- I accidentally blew up my surge protector. Like almost started a fire, blew up... sparks, smoke...the whole shebang. No pun intended.

- I ended up needing to stay an extra night at Korea Garden because of transportation. I will meet up with my group at the school later - I'm kind of glad for the extra time to rest and just chill. I think people are pretty surprised to see a young girl alone in the city. I've gotten to know all the waiters and house keeping! American candy and an easy name (because of the Chelsea Soccer/Futbol team...everyone knows and remembers it) goes a long way. I love getting to know them and everyone is so friendly.

Life is so good! Right now the wifi is much better than I thought and I am thinking in the city and even at SAFI I will have pretty good connection. Pictures might be hard except for Facebook and Instagram every once in a while.

Well, more adventures later! Can't wait to meet up with my team tomorrow!

Thursday, May 1, 2014

A (Mended) Grateful Heart.

My little heart is just so happy tonight.

Looking back I just can't believe how far I have come and how life's most difficult moments have woven together into one big amazing miracle.

I can scarcely believe or have the words to describe how many promised miracles have come to fruition. All I know is that many forces guiding my life have created opportunities through (what seemed to be) impossible and devastating situations to be stronger and and still succeed.

I got my grades back today and looked at my graduation map online to see and have an idea of how close I am to graduation. It's such an overwhelming feeling to see that I have been able to do well in school and see the finish line of a huge goal I will accomplish despite these overwhelming health problems. I could have never done that on my own and I am so grateful to a loving Father in Heaven, amazing family and friends, and (somehow) a will power to not give up. It has taken me a while, but I am actually going to make it and I am just so happy and full of gratitude. 

I also went to Dr. Hwang recently and he gave me an enthusiastic bill of health! I think he was just as relieved as I was to see how far I have come, and pretty happy with himself because of the interesting case I was. I walked out with my head held high and happiness in my mended heart because of how well I feel. I haven't gone this long without having a single issue in I (literally) can't remember how long. I appreciate this body and every day I wake up feeling better more than I can describe.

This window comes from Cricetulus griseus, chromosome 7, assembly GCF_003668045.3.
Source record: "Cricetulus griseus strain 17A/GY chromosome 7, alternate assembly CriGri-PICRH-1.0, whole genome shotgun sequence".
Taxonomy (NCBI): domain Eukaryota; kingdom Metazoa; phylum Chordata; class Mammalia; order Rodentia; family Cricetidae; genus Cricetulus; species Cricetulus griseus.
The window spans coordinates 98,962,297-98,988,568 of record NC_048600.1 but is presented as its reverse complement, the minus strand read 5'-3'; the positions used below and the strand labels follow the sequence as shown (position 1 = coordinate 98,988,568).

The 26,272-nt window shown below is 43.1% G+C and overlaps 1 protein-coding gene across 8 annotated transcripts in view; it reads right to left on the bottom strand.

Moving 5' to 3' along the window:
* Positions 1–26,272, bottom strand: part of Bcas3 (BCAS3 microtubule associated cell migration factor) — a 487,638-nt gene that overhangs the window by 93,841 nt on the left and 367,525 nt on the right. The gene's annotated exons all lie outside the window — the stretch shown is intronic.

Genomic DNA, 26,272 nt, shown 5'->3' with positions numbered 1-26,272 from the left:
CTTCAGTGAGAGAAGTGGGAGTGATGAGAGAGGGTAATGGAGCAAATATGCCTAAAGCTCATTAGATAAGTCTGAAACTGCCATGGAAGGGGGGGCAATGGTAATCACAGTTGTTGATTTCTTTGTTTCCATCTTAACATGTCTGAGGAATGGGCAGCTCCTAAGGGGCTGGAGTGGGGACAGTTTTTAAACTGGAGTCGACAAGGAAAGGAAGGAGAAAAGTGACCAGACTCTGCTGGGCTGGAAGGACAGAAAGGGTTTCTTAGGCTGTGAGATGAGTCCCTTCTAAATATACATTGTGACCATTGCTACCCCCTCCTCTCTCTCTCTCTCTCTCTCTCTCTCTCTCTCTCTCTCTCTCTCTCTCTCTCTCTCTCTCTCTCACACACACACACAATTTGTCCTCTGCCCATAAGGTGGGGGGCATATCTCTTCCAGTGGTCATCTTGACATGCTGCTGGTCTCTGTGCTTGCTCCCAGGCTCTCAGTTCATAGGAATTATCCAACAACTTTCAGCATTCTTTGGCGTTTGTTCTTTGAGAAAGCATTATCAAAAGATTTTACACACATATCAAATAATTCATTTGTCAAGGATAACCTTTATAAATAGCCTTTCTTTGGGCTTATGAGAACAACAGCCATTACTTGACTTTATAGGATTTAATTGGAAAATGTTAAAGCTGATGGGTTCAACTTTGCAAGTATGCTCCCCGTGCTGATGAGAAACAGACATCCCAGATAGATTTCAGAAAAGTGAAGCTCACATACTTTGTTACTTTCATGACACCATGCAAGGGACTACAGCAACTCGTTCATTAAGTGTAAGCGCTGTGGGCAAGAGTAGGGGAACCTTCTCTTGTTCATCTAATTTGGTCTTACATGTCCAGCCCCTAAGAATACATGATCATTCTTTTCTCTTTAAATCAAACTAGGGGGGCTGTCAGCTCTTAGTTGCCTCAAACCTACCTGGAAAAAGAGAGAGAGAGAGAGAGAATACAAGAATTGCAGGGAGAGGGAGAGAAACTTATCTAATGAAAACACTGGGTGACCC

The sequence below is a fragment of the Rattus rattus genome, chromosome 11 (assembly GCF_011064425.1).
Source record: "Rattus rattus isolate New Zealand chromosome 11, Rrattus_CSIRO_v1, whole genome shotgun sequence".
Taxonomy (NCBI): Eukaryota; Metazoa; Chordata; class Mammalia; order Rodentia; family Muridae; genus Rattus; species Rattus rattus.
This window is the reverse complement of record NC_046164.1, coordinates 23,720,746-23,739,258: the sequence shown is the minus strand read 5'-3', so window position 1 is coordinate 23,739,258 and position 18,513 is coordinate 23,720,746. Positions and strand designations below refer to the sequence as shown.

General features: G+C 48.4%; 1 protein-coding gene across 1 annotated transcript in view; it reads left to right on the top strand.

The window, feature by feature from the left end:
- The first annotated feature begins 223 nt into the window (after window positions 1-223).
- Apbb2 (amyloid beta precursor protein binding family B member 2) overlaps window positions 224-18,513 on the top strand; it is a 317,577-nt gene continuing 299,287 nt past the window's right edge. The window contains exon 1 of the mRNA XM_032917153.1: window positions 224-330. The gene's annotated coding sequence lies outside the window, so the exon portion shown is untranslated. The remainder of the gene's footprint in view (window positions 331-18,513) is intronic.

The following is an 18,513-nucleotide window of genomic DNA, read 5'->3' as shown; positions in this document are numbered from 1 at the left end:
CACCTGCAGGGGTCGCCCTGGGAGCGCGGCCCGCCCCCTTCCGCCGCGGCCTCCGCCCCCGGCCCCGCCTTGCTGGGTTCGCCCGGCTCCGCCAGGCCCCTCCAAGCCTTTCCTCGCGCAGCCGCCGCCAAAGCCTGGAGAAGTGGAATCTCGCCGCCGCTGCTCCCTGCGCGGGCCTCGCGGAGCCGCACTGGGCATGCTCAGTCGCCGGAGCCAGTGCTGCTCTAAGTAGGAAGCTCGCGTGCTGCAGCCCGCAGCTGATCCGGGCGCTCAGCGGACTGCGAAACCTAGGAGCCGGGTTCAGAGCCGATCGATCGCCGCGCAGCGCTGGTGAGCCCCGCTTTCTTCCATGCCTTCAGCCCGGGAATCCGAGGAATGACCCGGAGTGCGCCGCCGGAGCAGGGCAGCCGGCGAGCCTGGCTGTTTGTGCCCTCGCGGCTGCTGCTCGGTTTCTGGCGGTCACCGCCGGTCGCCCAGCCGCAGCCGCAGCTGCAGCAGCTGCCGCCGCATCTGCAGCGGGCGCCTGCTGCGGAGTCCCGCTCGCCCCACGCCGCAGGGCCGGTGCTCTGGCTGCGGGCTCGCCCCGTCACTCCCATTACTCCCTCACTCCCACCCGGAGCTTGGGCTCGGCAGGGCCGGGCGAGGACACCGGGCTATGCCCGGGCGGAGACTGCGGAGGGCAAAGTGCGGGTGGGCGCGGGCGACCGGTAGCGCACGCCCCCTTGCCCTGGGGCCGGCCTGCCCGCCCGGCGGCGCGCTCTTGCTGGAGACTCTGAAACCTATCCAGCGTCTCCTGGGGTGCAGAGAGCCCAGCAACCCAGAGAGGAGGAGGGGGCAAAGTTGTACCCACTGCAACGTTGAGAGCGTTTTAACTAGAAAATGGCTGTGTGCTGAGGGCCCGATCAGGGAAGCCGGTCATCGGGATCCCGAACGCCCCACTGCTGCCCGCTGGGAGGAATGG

And finally, I can't believe how incredibly perfect this internship in Malawi has worked out. I am just....speechless really. Tears really can't be stopped because of the gratitude I feel. My passion and dreams of traveling to work in development kind of feels like when you watch those shows and people making it through on American Idol...haha. That's the only way I can describe getting this internship, the scholarship money to go, let alone working in Africa (where I love so much) and being healthy enough to do it. 

There are no words.

Those who have been through thick and thin with me and watched the process unfold have a sense of what a miracle it is to see where I am at today.

Life has a way of just really working itself out when you stick to your goals, stay faithful, and never give up. Doesn't mean it is easy and it usually takes way too long...but it really does work out.

The internet is supposed to work sometimes, and my internship requires emails and updates - so I'll post  what's going on for the next 3 months while I'm gone. You know if you read, it will always be interesting if I'm around...I always get in the funniest situations.

Also this is Macie, my research partner in Malawi.
I just can't tell you how blessed I am to go with her. 
She is so amazing and we work so well together!
Like I said, things just work out :).
10 DAYS!!!

Tuesday, March 11, 2014

My Life Be Like...

I definitely blogged twice in one day, which is like breaking some unwritten rule.

Oh well,  I had to write this before I forget how ridiculous it was and for your entertainment.

Once upon a time this last Sunday, I ended up a lot like that pig (for lack of a better visual) in the picture above.